Once you’ve made the decision to move forward with in vitro fertilization (IVF) to grow your family, it may seem as if there are a myriad of hoops to jump through. If you're cycling on your own or in a third party engagement, you'll be paying close attention to the timeline. How long does the IVF process take? Whether you’re cycling on your own, with a gestational carrier or an egg donor, this is what to expect during IVF.
Before the IVF process can officially begin, a variety of testing will be completed at the fertility clinic. The requirements will vary depending on whether a woman is cycling for her own retrieval and transfer, or if she is a gestational carrier or egg donor.
Once all the financial details, insurance issues, and medical requirements are complete (as well as a legal contract, if it’s a third party match), the team will establish a treatment plan and medical protocol. They will create a calendar that is detailed and specific to her situation. Remember, each clinic and each IVF cycle can be different, but this is an example of what an IVF calendar may look like:
Step 1: For the first three weeks, many women take birth control to regulate hormone levels and to synchronize her period so that the timing is right with medication.
Step 2: The day the woman gets her period is the first true step of the IVF process. She will continue to take birth control pills to maintain the regulation of hormones.
Step 3: On day 21, she may begin taking Lupron as a stimulation medication. Lupron stimulates the ovaries, but it also suppresses the ovaries from ovulating and controls some female hormone levels. The goal is for the ovaries to mature multiple follicles, instead of the one that typically matures during a natural cycle. Depending on the clinic’s protocol, other medications may be used instead of or in addition to Lupron.
Step 4: After taking Lupron for 10 days, she will have an appointment to ensure ovulation has been suppressed.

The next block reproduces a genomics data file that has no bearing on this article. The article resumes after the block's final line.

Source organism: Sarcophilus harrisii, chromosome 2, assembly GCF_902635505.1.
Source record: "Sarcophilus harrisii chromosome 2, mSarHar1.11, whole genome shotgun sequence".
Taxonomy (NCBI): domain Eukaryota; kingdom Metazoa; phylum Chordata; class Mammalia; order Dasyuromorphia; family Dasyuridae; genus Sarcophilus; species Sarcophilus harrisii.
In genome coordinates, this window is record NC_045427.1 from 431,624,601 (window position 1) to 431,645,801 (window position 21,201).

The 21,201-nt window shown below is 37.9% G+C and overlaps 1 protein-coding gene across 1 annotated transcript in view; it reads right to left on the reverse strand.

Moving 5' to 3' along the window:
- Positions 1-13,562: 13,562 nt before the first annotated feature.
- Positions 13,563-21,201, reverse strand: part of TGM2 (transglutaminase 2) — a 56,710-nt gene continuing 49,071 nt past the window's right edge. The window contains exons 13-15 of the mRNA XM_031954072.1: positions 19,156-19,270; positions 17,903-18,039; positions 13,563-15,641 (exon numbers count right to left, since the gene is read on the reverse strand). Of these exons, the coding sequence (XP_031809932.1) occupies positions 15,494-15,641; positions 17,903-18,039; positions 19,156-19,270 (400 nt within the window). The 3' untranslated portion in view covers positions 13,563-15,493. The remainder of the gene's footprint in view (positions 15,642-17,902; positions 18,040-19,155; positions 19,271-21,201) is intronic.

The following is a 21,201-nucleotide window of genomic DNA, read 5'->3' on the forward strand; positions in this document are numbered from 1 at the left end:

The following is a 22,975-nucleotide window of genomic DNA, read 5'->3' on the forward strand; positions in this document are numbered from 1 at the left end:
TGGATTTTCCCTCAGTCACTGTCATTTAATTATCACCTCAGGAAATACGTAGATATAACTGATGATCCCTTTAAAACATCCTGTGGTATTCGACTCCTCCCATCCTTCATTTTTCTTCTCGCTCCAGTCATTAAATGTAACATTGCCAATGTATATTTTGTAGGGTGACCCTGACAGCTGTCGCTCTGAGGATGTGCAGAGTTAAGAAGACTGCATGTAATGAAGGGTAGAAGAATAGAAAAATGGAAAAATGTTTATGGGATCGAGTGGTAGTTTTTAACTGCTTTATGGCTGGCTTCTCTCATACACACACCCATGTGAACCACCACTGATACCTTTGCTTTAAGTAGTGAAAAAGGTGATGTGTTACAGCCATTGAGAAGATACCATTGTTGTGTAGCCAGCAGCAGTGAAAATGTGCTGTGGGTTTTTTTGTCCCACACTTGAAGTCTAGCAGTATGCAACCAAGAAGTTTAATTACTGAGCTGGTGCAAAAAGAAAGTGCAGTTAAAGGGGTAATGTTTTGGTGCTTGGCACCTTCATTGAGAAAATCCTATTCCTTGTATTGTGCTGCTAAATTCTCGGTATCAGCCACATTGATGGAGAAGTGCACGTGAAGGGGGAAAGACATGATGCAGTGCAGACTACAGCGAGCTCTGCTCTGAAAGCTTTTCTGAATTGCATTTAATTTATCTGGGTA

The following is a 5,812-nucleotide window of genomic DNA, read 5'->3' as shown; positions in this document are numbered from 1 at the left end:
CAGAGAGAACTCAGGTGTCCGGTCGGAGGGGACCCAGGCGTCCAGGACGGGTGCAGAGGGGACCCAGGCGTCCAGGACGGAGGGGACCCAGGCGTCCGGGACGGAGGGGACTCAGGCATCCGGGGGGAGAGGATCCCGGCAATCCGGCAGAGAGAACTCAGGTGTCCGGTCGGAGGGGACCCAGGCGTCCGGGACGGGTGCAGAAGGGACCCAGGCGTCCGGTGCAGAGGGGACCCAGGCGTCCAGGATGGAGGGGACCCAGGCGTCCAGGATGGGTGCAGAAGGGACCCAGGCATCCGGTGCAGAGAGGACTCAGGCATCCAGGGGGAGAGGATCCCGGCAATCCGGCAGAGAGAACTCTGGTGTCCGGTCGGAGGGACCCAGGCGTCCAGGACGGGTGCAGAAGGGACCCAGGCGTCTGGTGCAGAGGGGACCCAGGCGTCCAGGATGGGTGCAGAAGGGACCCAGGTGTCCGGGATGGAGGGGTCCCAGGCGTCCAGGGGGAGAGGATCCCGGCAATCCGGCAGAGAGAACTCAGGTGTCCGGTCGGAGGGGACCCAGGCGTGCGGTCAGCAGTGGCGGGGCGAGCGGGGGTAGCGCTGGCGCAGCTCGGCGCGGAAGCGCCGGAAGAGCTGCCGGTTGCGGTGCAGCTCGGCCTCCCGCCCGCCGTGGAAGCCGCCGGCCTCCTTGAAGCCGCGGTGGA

Step 5: She will begin taking follicle stimulation medication that may include Gonal-F, Menopur, Follistim, Bravelle or Repronex. These are taken once a day for approximately 10 days. Lupron is slowed and eventually stopped during this period. Regular monitoring appointments, typically every other day but as often as every morning, are important to check how the ovaries are responding to the medication. When the follicles measure 18-22 millimeters in diameter, they are ready to mature and harvest.
Step 6: Once instructed by the doctor or nurse coordinator, she will take the hCG (Human Chorionic Gonadotropin) or “trigger shot.” hCG is the name of the pregnancy hormone produced by the placenta. It matures the eggs before they are retrieved so that they are usable for IVF.
Step 7: The egg retrieval! For such an important step in the IVF process, this outpatient procedure only takes about 30 minutes. Because timing is critical, the eggs must be retrieved 36 hours after the trigger shot and the sperm must be available for fertilization.
Step 8: Once the eggs have been retrieved, they are graded and tested so that the lab knows how many eggs are viable. They will either be frozen or fertilized in a dish of sperm, or fertilized using Intracytoplasmic Sperm Injection (ICSI). In situations of low sperm count or motility issues, ICSI increases the chances of fertilization.
Step 9: After the eggs are fertilized, they are allowed to grow for three to five days. Some intended parents choose to have the embryos undergo a process known as Preimplantation Genetic Testing (PGT), which screens for general chromosomal issues.
Step 10: The transfer! The highest quality embryo is transferred to the intended mother or gestational carrier to attempt a pregnancy. Depending on the circumstances two embryos may be transferred, but typically any remaining embryos will be frozen for future use or donated. A pregnancy test can be attempted about two weeks after the transfer.
While it may seem that there are many moving parts, typically an IVF cycle is completed in about four to six weeks. There can be unforeseen circumstances in which the stimulation process takes a bit longer, or may even need to be canceled and restarted the next month if the ovaries are over or under responding to the medication.
While your clinic can estimate a general timeframe and will create a calendar for you to follow, it’s important to maintain flexibility, follow instructions precisely, and remember that each match is unique. To learn more about IVF with a surrogate or egg donor, contact our team!
All Things Conceivable is a blog dedicated to sharing the knowledge and expert opinions of the dedicated team at ConceiveAbilities, a Chicago-based egg donation and surrogacy agency.